3. Forensic events: What if your business is compromised by an Advanced Persistent Threat (APT), and management calls the FBI for help. What if the FBI calls you and asks you for all activity for a certain ID between certain times? Or if they want to see the failed login attempts during a certain period of time? In a world where Russian hackers appear to be trying to affect the United States presidential election, this scenario is not all that far fetched. How disappointed would your management be in you if you can’t provide the information?

tl;dr version: Know your customers to anticipate what information they might need. Know your industry to know what kinds of forensics you might need. Finally, know your application to anticipate what kinds of diagnostics you might need to perform.

There’s another NIST 800-53 rev4 control that you might find interesting:

  • AU-12 Audit General, Control Enhancement 2: The information system produces a system-wide (logical or physical) audit trail composed of audit records in a standardized format.

That seems just reasonable. Why log something if you can’t read it later? But never underestimate the power of human creativity! I can’t count the number of times I’ve seen developers want to tweak standard log format for what seemed like valid reasons, but that ended up just being hard to read. The web comic xkcd addressed this. Not sure what standard to use? Investigate the defaults within your application servers or other environments. Tomcat does a good job of logging; so does Apache. Not only will the logs be easier to read, the chances of an off-the-shelf log analysis package being able to work with your logs is much greater if your log’s format is standard.

Implement the Change Where It Costs the Least

It's least expensive to decide what to log before coding. But it's never too late!
It’s least expensive to decide what to log before coding. But it’s never too late!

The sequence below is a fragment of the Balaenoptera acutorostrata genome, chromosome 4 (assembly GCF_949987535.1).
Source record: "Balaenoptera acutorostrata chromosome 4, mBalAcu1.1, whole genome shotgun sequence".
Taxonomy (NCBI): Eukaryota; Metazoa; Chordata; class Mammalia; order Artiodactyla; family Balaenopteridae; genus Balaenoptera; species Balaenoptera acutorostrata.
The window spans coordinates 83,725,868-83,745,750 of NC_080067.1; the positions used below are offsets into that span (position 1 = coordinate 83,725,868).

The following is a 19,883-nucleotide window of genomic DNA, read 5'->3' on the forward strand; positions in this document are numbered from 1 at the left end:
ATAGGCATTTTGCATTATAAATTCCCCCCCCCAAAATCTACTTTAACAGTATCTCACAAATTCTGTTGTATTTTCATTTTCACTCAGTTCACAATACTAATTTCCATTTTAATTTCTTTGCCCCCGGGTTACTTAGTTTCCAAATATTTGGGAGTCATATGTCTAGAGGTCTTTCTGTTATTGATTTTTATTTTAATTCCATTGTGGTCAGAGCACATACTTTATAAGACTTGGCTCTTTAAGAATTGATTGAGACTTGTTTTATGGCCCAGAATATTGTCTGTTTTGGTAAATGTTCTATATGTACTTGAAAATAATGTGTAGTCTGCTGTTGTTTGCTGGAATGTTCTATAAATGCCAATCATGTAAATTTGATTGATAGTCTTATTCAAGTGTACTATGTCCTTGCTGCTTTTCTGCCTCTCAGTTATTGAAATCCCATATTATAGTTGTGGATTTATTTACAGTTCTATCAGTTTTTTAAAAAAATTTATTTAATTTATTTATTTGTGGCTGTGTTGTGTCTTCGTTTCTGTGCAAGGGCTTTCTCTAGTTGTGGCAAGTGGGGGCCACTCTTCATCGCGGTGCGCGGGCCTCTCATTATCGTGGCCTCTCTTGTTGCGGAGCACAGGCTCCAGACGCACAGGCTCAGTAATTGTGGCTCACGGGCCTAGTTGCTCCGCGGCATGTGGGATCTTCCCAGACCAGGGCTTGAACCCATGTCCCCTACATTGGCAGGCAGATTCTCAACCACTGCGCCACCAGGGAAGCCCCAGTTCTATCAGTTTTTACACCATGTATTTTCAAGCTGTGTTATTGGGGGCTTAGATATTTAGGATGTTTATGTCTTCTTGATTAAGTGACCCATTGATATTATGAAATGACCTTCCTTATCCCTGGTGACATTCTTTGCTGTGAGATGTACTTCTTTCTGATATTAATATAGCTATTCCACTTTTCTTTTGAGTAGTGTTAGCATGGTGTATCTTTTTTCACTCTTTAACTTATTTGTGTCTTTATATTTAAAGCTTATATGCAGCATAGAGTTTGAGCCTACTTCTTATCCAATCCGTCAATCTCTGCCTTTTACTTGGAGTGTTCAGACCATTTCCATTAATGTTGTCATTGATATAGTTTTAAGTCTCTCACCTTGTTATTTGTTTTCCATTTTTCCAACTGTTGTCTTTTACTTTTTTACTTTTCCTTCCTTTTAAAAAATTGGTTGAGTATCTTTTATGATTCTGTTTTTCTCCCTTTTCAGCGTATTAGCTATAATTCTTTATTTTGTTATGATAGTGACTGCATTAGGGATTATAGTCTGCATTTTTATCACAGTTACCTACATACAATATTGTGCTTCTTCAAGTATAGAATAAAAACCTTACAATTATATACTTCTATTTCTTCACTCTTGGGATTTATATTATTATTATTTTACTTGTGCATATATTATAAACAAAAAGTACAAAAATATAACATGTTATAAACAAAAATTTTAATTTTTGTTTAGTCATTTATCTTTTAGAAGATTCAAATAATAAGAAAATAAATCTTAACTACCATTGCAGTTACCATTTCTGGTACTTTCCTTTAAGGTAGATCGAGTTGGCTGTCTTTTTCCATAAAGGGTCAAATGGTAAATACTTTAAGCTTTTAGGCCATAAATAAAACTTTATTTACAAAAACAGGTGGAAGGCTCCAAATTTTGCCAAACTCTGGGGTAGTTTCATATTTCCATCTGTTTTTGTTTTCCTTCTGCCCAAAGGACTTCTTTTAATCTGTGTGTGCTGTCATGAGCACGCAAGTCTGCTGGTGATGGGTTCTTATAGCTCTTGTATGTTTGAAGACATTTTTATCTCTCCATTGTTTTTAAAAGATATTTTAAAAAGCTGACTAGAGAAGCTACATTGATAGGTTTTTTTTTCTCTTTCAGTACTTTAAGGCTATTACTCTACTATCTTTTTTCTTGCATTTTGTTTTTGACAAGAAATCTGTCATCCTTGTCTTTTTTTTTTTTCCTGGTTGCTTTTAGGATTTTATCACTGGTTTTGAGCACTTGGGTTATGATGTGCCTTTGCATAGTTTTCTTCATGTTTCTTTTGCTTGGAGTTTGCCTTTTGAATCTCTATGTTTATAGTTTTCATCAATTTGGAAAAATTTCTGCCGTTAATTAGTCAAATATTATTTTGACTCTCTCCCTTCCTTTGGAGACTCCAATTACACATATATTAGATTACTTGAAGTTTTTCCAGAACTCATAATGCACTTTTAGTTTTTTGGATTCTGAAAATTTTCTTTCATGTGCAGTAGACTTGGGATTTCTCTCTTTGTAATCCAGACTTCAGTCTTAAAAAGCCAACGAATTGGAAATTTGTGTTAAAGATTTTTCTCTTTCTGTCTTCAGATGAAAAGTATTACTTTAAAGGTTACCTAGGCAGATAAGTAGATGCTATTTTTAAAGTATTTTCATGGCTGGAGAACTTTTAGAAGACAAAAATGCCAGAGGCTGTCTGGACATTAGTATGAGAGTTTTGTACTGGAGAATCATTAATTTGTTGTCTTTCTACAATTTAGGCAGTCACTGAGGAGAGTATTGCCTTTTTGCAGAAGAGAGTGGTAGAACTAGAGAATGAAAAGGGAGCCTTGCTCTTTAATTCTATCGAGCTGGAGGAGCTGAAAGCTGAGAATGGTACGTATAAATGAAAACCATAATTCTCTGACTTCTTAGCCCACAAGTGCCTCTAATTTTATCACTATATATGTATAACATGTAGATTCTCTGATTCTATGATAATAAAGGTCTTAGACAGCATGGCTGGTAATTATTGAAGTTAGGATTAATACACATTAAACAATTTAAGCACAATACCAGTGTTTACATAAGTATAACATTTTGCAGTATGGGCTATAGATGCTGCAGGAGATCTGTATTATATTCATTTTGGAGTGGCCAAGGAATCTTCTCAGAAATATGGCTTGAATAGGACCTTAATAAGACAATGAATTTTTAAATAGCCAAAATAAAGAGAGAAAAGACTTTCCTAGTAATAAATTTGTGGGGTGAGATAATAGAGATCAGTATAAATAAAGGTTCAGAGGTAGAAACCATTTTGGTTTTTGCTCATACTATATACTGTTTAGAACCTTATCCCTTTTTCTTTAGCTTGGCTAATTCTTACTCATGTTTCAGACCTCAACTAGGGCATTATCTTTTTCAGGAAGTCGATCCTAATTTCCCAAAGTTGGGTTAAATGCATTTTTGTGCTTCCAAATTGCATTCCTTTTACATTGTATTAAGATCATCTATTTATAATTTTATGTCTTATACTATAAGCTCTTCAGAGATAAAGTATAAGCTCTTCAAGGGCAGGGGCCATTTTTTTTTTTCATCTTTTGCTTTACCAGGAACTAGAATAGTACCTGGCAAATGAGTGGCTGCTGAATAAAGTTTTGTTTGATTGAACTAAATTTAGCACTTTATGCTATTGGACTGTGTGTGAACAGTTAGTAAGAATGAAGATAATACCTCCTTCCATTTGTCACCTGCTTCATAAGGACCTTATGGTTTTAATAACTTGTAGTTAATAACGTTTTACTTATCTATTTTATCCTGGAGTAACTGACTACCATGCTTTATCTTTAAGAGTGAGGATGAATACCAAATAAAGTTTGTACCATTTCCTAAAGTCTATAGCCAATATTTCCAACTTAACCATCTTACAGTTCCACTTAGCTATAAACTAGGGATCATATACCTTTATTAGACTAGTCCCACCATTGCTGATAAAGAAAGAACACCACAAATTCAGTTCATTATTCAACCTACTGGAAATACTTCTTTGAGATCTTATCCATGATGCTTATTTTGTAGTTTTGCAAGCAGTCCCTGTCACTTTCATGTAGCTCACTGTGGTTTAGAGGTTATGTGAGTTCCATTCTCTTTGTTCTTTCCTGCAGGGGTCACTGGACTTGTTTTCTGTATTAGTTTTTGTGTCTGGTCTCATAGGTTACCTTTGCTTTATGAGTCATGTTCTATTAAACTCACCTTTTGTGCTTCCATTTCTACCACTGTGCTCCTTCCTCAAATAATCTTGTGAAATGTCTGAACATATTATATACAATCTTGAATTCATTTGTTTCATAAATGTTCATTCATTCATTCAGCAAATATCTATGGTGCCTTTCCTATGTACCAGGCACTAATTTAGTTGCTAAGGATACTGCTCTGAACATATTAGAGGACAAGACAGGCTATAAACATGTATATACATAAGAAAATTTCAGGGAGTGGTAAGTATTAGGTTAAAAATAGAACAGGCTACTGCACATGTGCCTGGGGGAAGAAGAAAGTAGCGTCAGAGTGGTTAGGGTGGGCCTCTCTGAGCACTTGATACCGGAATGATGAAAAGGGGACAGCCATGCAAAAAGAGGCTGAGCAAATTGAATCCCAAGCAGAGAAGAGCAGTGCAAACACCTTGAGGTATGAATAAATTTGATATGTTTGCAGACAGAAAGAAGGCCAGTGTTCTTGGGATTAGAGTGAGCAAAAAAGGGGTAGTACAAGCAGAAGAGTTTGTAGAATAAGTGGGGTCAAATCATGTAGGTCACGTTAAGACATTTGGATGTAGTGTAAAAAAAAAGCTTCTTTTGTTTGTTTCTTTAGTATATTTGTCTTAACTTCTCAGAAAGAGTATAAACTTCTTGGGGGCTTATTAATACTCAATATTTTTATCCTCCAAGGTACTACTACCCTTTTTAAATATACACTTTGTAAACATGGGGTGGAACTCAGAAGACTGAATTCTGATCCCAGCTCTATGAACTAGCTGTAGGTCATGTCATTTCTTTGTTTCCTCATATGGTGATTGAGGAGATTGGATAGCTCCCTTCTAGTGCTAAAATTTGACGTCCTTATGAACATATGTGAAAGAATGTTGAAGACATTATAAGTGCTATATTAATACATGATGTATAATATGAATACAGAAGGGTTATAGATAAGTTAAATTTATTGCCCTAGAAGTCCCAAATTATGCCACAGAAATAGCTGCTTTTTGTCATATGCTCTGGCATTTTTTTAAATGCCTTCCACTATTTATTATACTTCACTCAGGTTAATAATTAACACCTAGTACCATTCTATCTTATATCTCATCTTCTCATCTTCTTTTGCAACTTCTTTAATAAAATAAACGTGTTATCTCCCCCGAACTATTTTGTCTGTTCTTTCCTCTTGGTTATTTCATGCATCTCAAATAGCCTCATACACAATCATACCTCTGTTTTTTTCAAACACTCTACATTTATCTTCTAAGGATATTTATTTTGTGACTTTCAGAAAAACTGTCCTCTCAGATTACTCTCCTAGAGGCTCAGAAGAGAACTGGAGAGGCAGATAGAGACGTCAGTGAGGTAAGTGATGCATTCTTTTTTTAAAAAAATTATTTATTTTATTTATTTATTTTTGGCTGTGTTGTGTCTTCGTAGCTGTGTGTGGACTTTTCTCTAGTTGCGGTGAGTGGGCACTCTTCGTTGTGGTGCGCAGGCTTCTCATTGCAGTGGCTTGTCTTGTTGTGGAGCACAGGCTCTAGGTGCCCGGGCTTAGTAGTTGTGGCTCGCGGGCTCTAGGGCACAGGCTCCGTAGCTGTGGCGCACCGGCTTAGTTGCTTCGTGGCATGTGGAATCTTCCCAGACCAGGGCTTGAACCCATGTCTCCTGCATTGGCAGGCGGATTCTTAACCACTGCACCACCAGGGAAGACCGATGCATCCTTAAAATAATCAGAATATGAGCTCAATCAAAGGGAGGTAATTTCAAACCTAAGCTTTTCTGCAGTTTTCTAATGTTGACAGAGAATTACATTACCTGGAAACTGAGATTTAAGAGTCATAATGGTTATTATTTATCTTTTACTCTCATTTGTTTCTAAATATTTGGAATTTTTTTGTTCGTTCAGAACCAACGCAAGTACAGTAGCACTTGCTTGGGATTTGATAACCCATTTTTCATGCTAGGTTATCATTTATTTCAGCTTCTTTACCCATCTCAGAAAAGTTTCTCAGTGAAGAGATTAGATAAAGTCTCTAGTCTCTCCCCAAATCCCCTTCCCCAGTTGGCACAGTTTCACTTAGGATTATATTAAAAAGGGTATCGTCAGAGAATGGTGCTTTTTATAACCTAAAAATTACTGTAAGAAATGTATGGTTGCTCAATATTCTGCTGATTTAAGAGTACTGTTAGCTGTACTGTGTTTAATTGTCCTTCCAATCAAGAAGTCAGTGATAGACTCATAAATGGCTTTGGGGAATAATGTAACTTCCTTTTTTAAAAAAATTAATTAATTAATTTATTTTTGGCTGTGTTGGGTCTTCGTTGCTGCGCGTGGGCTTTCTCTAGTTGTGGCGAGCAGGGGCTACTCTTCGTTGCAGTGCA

It’s easiest, and least expensive, to formulate your plan for auditing before you write any code. Working with all of the stakeholders (like the business owner, product owner, operations team, or really anyone with skin in the game), you can come up with heuristics defining what you’re going to log and how you’re going to log it. Collectively, that’s called your Logging and Auditing Policy. Pass that out to all software architects, designers, and developers so each of the applications you write can implement that policy. Everyone, from your developers to your support staff to your customers, will know what they can get out of the logs.

But even if you have an existing code base (and even if it’s huge), there’s still benefit to this exercise. It’s never too late to improve your code. It’s never too late to improve how your applications can support not only your customers, but your own company’s legal interests.

It’s hard to argue with a more successful career and less imperial entanglement!

Have you had any experience establishing an Audit/Logging Policy? What did you find was helpful and effective?

by Terrance A. Crow

Terrance has been writing professionally since the late 1990s — yes, he’s been writing since the last century! Though he started writing about programming techniques and security for Lotus Notes Domino, he went on to write about Microsoft technologies like SQL Server, ActiveX Data Objects, and C#. He now focuses on application security for professional developers because… Well, you’ve watched the news. You know why! 

Terrance A. Crow is the Senior Security Engineer at a global library services company. He holds a CISSP and has been writing applications since the days of dBASE III and Lotus 1-2-3 2.01.

Leave a Reply

Your email address will not be published. Required fields are marked *

This site uses Akismet to reduce spam. Learn how your comment data is processed.